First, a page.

The age of VR (Virtual Reality) headsets is well and truly here. With the launch of Playstation VR just last week, the gaming industry has been given a huge boost to develop for the platform. While there are a lot of VR headsets that you see today, most of them compatible with your android devices, there is a lot of gray area which is to be explored and tapped. Exploring one such gray area is Atari’s creator with a VR headset – Modal VR.
Modal VR isn’t like the rest of the VR headsets that you see in the market today. It is an enterprise-level system designed to facilitate large public experiences. Modal VR will create VR so advanced and expensive, few consumers will be able to own it. Modal views itself as a hardware and software company providing a really high end, completely immersive, virtual reality experiences.
How is the Modal VR different?
The enterprise-oriented virtual reality platform “can track multiple users in areas up to 900,000 square feet per instance.” Modal VR technology is powered by the company’s proprietary VR Fabricator unit, which can track user positioning and interactivity among large groups of players with less than 10 milliseconds of latency. Distancing itself from the Oculus Rift, HTC Vive, and other VR headsets that are tethered to user PCs via multiple sets of cables, Modal VR offers a wireless solution that allows VR participants to freely roam a large virtual reality staging area with little in the way of movement restrictions. While a single Modal VR Fabricator unit can track up to 10 players at once, multiple fabricators can be networked via LAN or WAN, adding dozen more players to the mix.
Developed as an enterprise system, Modal VR enables companies to set up virtual reality experiences that are life-size and large-scale, like setting up a field for a new kind of laser tag game or a shared virtual tourism experience. Modal VR will be designed for use in specially constructed areas. Letting people walk around within a space brings an extra element, which could be used beyond gaming. Architects and city planners could walk among their designs. Athletes could get full training repetitions without needing other participants. Movie directors could explore a shot to get the perfect angle.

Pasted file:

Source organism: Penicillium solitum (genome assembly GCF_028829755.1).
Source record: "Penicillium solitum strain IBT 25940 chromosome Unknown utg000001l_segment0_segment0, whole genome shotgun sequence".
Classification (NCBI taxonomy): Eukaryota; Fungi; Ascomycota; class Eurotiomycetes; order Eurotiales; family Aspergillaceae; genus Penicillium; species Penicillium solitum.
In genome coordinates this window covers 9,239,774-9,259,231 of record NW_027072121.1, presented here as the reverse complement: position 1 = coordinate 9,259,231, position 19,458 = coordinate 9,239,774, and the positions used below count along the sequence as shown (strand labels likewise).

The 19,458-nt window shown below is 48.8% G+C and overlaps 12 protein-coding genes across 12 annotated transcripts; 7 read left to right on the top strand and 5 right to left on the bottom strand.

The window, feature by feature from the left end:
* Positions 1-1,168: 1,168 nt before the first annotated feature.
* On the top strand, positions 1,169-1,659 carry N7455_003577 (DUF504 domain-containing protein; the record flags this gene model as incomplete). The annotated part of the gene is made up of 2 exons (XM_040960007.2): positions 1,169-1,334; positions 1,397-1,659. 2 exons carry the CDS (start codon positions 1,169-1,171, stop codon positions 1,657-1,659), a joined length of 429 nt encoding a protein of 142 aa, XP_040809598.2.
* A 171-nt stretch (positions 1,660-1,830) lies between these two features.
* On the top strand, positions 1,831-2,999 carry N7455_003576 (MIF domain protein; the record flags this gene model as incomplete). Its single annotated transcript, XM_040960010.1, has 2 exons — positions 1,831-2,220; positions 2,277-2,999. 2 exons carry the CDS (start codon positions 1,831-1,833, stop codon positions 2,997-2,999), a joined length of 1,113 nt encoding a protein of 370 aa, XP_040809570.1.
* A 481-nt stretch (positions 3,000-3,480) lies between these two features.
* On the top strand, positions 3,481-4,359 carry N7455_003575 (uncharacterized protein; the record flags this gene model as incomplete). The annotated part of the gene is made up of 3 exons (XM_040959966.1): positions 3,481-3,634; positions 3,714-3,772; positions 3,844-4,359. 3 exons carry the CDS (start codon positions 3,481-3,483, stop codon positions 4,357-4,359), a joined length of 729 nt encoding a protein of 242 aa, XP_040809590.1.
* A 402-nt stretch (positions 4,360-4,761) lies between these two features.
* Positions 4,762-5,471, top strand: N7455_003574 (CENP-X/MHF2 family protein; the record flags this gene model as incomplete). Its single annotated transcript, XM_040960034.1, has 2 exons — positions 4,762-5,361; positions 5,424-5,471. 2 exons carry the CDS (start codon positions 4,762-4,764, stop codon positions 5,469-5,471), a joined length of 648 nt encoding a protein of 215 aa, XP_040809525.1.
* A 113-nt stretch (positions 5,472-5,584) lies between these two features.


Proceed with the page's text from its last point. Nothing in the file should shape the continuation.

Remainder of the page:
Founded by Jason Crawford and Nolan Bushnell, the two envision Modal as a one-stop-shop for virtual reality needs. They see their company as providing an app store for VR developers who want to work with the Modal VR system and create applications for the businesses that will buy Modal’s gear.
While the utilities of a device like Modal VR are many for companies in multiple domains when it will be ready for the masses is the big questions. The co-founders claim that the learning curve won’t be high. When purchasing, the customer will be able to choose which app comes preloaded, so an architectural firm could pull it out of the box already set up with pre-visualization software.
This is a step in the right direction for VR firms and building products for an enterprise will definitely attract not only different firms but spread the awareness when arcades are set up using the technology. There is a long way ahead for virtual reality and the future does look bright. Keep a check on this space for more.
You can get more details about the Modal VR on their website here.